Help! I’m retaining water

Posted on 6 May 2016

At some point in every woman’s life, water retention is a real concern, causing puffiness and bloating. But what happens when water retention isn’t just a sign of that time of the month? Dr Lawrence Archer, a GP supporting Mediclinic Newcastle, advises…

What does retaining water mean?
Oedema, commonly termed ‘water retention’, happens when fluid collects in the body – usually in the lower extremities like the hands, feet, ankles and legs, but can also be seen in the face and back. This can be a side effect of certain medication, or can indicate an underlying medical condition like cardiac, kidney, liver disease, an endocrine or metabolic problem, or local causes like varicose veins.

What can I do to manage my tendency to retain water?
Don’t stop drinking water unless you have been fluid restricted by a medical specialist – your body still needs up to two litres of water a day to function optimally. In some cases – like when it’s that time of the month – you may just have to wait it out. Otherwise, as a first-line intervention, try to avoid sitting or standing for long periods of time and exercise as often as you can, at a level you’re comfortable with. If you can, try to elevate your feet above the level of your heart by resting them on a stack of cushions, or by lying on the floor and resting your feet high up on a wall for a few minutes every day. For those with lymph oedema, massage helps shift the fluid, and you could also try watching what you eat: eat a healthy balanced diet, limit your salt intake and include foods that are natural diuretics like asparagus and green tea.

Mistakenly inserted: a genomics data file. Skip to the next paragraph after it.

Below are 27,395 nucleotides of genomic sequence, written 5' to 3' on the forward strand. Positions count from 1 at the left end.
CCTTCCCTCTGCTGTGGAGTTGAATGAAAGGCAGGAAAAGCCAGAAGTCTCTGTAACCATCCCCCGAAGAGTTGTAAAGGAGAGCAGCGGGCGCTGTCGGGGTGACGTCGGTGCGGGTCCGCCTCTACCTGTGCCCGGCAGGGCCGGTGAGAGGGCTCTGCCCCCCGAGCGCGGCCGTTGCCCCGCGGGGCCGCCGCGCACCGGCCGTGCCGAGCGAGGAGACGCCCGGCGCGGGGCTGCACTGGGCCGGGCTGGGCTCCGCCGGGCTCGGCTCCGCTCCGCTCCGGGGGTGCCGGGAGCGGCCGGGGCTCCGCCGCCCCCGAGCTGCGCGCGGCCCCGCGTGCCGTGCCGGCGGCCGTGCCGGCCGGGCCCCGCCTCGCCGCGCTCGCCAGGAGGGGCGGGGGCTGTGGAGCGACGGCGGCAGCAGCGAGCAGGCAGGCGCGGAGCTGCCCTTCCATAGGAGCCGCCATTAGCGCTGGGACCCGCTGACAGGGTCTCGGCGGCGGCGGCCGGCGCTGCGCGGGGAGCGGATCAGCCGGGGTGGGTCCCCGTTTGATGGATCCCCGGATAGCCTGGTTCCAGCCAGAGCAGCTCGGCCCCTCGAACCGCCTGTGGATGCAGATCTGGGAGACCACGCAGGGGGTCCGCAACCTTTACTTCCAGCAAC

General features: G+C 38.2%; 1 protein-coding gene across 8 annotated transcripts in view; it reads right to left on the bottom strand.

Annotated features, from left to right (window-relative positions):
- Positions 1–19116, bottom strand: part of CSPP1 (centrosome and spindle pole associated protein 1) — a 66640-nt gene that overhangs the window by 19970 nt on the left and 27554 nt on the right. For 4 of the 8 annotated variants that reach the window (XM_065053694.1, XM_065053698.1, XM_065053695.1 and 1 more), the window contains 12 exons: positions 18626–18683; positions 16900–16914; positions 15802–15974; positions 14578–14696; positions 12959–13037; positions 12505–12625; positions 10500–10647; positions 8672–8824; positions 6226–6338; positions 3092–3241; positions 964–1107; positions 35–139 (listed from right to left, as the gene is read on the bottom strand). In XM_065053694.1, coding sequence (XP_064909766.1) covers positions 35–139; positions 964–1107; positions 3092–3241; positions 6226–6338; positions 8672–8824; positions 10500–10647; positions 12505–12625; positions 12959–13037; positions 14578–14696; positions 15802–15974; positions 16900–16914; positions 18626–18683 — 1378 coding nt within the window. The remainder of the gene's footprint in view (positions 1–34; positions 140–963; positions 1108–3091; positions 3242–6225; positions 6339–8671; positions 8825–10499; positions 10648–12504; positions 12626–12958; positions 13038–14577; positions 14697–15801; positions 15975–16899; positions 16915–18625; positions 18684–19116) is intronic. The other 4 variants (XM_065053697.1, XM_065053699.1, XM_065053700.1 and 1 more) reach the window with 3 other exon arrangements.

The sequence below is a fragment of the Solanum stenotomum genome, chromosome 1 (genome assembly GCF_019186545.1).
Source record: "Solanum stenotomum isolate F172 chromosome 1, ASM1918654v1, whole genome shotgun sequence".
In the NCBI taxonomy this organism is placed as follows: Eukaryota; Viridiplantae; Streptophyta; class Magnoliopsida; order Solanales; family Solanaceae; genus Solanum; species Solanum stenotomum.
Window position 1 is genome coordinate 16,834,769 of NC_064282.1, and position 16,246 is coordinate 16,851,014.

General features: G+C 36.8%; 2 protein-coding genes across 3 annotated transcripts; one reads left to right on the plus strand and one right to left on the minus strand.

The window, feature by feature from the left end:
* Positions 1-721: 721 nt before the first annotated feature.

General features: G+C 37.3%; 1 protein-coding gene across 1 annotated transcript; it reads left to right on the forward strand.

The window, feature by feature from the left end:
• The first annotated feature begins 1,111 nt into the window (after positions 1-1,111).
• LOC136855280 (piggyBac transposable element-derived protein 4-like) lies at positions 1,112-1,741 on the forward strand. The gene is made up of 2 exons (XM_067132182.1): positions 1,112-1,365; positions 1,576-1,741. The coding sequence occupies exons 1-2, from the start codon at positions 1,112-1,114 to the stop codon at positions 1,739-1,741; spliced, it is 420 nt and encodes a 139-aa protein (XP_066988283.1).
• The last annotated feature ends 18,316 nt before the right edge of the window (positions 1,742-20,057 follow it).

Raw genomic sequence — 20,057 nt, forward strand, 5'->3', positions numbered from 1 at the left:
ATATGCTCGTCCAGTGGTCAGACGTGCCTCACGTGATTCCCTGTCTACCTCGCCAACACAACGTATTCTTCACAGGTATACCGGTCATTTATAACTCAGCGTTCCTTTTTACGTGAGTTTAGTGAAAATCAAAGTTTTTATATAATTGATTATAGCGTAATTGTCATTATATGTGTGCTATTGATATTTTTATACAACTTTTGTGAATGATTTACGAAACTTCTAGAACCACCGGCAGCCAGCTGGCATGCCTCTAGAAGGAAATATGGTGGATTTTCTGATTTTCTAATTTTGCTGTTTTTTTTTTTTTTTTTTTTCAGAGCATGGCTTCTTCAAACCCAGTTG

What if the puffiness won’t go away?

Get to a doctor, who will check for any underlying medical conditions and prescribe treatment that suits you.

Published in Healthy Life

In the interest of our patients, in accordance with SA law and our commitment to expertise, Mediclinic cannot subscribe to the practice of online diagnosis. Please consult a medical professional for specific medical advice. If you have any major concerns, please see your doctor for an assessment. If you have any cause for concern, your GP will be able to direct you to the appropriate specialists.

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